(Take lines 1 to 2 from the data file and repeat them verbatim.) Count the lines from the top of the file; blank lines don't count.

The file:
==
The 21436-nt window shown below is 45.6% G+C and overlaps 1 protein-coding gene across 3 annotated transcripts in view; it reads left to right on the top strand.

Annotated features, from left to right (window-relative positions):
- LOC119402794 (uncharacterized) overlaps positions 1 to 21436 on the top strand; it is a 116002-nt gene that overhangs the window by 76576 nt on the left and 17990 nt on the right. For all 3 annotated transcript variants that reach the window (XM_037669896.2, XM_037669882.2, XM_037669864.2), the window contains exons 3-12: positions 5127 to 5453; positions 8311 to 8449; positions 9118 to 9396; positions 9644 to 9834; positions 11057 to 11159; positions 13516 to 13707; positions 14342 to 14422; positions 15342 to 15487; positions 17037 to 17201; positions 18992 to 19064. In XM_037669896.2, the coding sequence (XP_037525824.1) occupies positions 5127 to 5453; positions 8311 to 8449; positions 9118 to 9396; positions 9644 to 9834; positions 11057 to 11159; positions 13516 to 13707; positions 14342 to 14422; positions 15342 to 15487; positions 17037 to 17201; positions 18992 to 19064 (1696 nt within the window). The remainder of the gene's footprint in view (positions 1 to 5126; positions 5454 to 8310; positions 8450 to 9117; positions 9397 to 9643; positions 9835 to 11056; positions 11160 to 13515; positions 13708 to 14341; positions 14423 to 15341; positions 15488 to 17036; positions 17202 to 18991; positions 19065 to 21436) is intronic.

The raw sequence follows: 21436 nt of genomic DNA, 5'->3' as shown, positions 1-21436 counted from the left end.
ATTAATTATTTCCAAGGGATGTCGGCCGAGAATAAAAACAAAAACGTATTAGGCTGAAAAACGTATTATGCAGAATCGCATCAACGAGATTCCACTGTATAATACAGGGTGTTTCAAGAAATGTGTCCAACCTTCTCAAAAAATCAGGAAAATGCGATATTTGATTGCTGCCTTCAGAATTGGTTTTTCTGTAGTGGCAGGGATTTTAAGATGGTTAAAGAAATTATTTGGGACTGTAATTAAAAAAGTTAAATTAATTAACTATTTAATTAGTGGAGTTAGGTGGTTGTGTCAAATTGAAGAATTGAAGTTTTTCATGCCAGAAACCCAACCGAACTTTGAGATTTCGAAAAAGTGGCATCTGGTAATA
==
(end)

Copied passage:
The 21436-nt window shown below is 45.6% G+C and overlaps 1 protein-coding gene across 3 annotated transcripts in view; it reads left to right on the top strand.

Annotated features, from left to right (window-relative positions):